Italiese, a Language Between Generations

2012/11/30 - Written by Daniela DiStefano
Italiese, a Language Between Generations
Italiese, a Language Between Generations
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When it comes to speaking Italian, there are almost as many dialects as there are ways to make pasta. The Italian state has promoted a standardized version of the romance language for many years, however, distinctions in the way Italian is spoken from the northern Alps down to the seaside villages of Sicily have been heard for generations. 

As thousands of Italians immigrated to countries such as Canada at the end of the 19th century and the years after World War II, they brought their regional dialects with them. By the mid-1960s the Toronto area was home to one of the largest groups of Italians outside of Italy.

These immigrants, who mostly left rural towns in search of the work and education opportunities of Canada, slowly settled in their new home taking in the customs and culture, and most importantly the new language.

Linguists know that whenever groups who speak different languages come together in a new environment there will inevitably be hybridization.

In Canada, as well as the United States and Australia, linguists have studied how the phenomenon of language hybridization occurred in the Italian immigrant population to create what is known as Italiese — a distinct linguistic product that embodies the unique experience of Italian immigrants.

A blend of Italiano and Inglese, for Italian-Canadians the vocabulary was created to describe new objects or ideas that became part of their way of life such as vehicles (trocco), areas of the home (basamento) and places of work and commerce (storo).

“There were some things new immigrants encountered that they just didn’t have the words to describe in Italian, so they adapted Italian sounding words based on the English term,” says Dr. Roberta Iannacito- Provenzano, Associate Professor of Italian Studies at York University. “It was also a way for Italians who came here speaking a variety of regional dialects to easily communicate with one another.”

Technically the phenomenon is called code switching, Dr. Iannacito-Provenzano says, meaning passing easily from one language to the other. The alteration of English and Italian words out of necessity became a way to assimilate into the new environment, but it also became a unique method to maintain the connection to their Italian heritage. “Italianizing” everyday English words made it easy to integrate the new language into their native tongue.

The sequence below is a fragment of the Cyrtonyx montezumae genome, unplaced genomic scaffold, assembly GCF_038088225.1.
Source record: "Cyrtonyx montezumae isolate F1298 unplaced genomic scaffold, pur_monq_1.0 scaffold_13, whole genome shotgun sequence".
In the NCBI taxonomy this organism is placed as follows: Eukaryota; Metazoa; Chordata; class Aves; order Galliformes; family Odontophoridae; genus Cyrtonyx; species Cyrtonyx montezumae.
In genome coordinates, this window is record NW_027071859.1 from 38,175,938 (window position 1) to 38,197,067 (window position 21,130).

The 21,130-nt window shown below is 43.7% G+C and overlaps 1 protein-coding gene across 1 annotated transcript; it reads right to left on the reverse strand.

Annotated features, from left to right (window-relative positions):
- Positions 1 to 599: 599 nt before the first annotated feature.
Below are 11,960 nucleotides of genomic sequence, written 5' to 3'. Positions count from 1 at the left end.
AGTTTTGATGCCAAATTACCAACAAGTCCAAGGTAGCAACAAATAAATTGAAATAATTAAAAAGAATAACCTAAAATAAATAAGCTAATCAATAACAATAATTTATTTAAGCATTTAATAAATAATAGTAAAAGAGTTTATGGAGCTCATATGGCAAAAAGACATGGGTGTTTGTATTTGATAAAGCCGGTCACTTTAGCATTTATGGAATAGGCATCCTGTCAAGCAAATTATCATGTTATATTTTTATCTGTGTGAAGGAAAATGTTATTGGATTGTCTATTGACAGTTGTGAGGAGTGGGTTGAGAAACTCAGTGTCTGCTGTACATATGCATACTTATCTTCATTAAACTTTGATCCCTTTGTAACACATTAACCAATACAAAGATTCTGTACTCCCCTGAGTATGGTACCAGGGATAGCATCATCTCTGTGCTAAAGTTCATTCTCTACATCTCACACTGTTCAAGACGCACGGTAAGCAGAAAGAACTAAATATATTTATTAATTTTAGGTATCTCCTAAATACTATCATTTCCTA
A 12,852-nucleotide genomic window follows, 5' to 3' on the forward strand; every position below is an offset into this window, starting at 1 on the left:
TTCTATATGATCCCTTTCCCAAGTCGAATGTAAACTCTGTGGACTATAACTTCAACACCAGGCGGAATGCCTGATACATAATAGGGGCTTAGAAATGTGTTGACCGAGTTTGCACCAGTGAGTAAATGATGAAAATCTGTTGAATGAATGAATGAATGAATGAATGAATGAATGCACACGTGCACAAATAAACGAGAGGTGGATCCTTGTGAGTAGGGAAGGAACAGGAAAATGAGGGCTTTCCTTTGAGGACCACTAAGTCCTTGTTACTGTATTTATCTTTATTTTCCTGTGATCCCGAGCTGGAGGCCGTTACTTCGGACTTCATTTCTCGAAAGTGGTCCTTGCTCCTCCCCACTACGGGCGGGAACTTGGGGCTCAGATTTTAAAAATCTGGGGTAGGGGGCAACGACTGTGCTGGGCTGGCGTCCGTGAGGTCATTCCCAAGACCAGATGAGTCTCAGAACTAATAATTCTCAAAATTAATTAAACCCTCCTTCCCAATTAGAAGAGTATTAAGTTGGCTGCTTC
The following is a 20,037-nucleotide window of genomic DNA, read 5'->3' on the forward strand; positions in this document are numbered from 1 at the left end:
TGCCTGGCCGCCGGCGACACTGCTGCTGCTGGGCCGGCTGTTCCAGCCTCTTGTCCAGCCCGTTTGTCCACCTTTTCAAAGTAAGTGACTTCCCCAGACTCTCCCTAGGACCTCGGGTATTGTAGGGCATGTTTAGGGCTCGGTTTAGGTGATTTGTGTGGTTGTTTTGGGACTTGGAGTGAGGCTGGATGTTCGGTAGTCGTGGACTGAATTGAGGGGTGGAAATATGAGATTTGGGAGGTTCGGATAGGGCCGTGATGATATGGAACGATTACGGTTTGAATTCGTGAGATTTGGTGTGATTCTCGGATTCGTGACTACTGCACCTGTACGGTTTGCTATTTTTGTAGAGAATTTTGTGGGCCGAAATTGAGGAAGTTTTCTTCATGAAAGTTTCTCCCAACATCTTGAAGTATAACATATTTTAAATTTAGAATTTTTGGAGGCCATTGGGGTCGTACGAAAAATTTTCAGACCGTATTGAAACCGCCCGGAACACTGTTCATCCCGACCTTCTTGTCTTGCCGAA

Nowadays Italiese has taken on an entirely new function, as second and third-generation Italian- Canadians have adopted the hybrid language of their immigrant parents and grandparents for their own use. “What we’ve found in our research is younger generations reclaiming their roots and proudly displaying symbols of their Italian ethnicity, especially online,” says Dr. Iannacito-Provenzano who has studied how younger generations of Italians are representing their heritage online as part of a research project titled, Language and Ethnicity in Social Media: Italian-Canadians on Facebook.

Through updates and posts on their profile pages and social networking groups, they move from English to Italian or Italiese in conversations to best express their thoughts and get their ideas across. “We see them attempt words and phrases in Italian mixed with English to represent their Italian-ness and experiences with family, food and sport,” says Dr. Iannacito-Provenzano.

Rather than dying out from a lack of use, Dr. Iannacito-Provenzano has found through her research that the dialects and Italiese of Italian-Canadian immigrants are being repurposed from a language of survival and rediscovered by young Italian-Canadians as a means of self-expression.

“The younger generations are fascinated by the roots of their heritage,” she says. “There is so much interest in the regional dialect of their grandparent’s hometown, and the customs and traditions that were brought to Canada, and they’re very proud of it all.”

Dr. Iannacito-Provenzano hopes that this integration won’t be a passing fad, and that younger generations will continue to hold the culture and language of their parents and grandparents strong and celebrated, both online and offline.

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